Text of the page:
Where to begin?

Illustration of garden entrance with arched gate

Where to begin?

There’s a lot to learn when you become a caregiver, and you may be wondering where to start. Fortunately, many of the experiences you’ll encounter are common, and we've pulled together resources to help you along your journey.

  • Illustration showing man in sun hat pruning a tree

    Noticing Signs of Aging

    You’ve started noticing little changes. Maybe your parent can’t do things they did before, their diet has changed or they’ve become forgetful. You wonder if these are normal parts of aging. What makes you most concerned, though, is how isolated they seem.

  • Illustration of man in greenhouse cleaning the floor with a broom.

    Adjusting to New Limitations

    You read that in the U.S., 3 million older adults go to the emergency room for falls every year. Now when you see your parent shuffle from room to room, every throw rug, power cord and step looks like a tripping hazard – and then there’s the shower. When you start to inventory all the changes you’ll need to make to their house, you wonder if it'll be enough, and for how long.

  • Illustration of three men gardening, one with a wheelbarrel of supplies, one water flowers and one planting flowers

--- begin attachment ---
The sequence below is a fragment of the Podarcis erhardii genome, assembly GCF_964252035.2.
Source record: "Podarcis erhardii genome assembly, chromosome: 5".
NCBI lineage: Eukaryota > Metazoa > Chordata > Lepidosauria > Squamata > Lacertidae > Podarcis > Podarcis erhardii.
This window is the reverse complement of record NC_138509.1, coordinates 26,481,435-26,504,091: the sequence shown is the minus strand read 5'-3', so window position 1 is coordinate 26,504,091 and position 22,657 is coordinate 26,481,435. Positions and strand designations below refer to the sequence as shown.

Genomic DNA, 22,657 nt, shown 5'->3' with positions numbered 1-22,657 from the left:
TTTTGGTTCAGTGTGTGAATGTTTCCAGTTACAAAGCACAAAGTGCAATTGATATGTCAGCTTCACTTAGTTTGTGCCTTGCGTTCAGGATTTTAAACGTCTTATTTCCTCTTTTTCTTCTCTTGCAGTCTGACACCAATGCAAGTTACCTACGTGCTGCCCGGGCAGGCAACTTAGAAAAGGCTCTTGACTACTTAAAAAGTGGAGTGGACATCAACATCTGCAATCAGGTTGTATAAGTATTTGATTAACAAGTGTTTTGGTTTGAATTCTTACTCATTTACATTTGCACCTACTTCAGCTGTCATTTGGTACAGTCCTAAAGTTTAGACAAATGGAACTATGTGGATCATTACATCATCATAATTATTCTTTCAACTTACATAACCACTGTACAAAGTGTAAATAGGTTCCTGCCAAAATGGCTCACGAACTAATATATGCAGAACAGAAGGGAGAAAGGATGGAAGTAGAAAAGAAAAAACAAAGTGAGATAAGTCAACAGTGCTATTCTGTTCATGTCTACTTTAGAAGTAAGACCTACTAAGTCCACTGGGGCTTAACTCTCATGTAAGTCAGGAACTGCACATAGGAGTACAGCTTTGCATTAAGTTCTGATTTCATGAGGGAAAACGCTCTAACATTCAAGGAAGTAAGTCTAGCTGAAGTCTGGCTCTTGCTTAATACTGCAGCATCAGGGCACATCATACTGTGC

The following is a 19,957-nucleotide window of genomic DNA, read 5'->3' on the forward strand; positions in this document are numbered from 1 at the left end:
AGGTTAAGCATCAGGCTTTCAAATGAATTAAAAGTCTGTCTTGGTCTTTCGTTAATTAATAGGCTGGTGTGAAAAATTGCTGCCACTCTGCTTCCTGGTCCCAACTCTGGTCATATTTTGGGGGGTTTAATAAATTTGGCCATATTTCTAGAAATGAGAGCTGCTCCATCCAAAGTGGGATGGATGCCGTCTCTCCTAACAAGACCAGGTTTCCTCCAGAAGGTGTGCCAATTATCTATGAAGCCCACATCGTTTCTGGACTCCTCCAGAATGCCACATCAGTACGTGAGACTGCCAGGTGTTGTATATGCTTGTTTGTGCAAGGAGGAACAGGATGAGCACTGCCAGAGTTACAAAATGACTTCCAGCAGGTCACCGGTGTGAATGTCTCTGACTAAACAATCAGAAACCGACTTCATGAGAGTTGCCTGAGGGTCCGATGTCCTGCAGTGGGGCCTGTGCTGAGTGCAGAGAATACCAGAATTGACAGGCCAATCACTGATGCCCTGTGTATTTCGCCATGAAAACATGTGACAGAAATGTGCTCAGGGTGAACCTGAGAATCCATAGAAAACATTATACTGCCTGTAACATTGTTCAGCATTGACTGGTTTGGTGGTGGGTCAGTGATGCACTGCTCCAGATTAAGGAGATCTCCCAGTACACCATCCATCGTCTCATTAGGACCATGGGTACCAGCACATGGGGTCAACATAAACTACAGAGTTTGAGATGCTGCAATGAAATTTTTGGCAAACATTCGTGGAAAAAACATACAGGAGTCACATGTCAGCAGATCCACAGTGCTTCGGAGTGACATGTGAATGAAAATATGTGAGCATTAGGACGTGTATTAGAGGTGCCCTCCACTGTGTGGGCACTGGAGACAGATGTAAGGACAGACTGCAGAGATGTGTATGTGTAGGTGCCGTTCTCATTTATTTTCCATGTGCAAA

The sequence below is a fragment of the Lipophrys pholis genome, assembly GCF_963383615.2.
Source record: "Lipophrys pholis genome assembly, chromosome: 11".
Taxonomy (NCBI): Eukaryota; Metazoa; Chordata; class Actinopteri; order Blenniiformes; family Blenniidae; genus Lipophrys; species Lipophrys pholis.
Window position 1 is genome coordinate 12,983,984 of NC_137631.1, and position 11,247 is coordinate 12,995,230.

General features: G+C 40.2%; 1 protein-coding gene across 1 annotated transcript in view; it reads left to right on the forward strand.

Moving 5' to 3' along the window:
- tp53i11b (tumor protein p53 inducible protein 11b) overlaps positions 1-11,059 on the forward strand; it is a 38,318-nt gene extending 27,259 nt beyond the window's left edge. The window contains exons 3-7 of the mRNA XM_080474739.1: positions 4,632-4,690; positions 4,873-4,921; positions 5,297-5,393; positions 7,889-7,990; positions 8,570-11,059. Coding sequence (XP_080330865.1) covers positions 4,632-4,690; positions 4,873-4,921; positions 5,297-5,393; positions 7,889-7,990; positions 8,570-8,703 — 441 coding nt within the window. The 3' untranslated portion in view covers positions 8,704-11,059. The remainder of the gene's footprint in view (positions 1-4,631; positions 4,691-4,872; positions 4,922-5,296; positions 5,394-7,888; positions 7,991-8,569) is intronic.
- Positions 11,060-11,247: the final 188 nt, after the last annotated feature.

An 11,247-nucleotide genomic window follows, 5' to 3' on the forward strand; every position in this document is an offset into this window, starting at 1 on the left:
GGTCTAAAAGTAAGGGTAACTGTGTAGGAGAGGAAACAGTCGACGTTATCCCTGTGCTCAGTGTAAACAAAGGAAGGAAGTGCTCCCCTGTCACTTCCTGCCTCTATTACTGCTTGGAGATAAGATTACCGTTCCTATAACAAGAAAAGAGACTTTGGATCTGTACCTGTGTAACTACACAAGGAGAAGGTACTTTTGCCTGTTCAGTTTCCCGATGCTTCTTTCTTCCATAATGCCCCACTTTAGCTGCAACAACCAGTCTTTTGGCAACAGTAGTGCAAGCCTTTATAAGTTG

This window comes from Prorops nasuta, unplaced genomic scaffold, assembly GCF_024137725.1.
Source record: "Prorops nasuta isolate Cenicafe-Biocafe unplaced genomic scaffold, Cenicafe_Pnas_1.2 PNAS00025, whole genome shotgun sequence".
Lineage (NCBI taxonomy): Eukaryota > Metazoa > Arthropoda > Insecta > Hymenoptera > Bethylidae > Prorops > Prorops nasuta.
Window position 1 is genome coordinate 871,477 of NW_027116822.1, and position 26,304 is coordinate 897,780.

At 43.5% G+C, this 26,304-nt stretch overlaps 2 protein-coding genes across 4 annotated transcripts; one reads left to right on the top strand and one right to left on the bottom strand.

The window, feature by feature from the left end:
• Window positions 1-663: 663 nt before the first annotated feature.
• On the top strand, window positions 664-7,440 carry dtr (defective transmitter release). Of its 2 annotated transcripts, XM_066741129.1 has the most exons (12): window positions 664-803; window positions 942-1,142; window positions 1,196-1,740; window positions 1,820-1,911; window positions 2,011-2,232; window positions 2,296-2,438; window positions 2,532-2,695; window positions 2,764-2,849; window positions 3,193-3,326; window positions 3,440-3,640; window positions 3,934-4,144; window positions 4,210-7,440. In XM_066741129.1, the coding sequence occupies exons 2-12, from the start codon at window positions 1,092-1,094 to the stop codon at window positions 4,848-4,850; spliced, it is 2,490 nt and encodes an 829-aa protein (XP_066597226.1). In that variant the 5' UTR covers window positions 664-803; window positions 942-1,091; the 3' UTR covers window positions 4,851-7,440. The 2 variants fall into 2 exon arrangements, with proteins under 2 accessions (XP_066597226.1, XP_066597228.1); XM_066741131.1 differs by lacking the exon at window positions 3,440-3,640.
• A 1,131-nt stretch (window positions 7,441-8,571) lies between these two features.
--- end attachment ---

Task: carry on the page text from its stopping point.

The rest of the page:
Balancing Increased Responsibilities

    You’re running two households. Managing your own daily obligations while coordinating meals, transportation to doctor’s appointments and housekeeping for your parent. You don’t know how much longer you can do it all – especially if your parent won't even admit that they need help. Sometimes you remember – with no shortage of guilt – that you had other plans for this time in your life.

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    Life After a Health Event

    Accidents happen. It’s just that for older adults, a fall or illness could mean months of physical therapy and needing assistance getting dressed and going to the bathroom. You realize it’s time to accept that your parent needs more care than you can give. Now you have to figure out how to bring it up. You don’t think your parent will be open to senior living, even though it’s the best option. While the choice feels forced by circumstance, you still want the move to be good – so how do you find the right community?

  • illustration of man in sunhat sitting on bench in garden

    Finding the Right Community

    You know your parent is safe, eating well and getting to appointments, but you still feel a little guilty. When you finally go on a vacation, you worry they’ll feel abandoned because you’ve been visiting almost daily to smooth the transition. But when you get back, you discover they've made friends and even joined a weekly watercolor class. Now that you’re not being a parent to your parent, visiting is, well, fun. You can relax and catch up over dinner – and you don’t even have to cook or clean up after.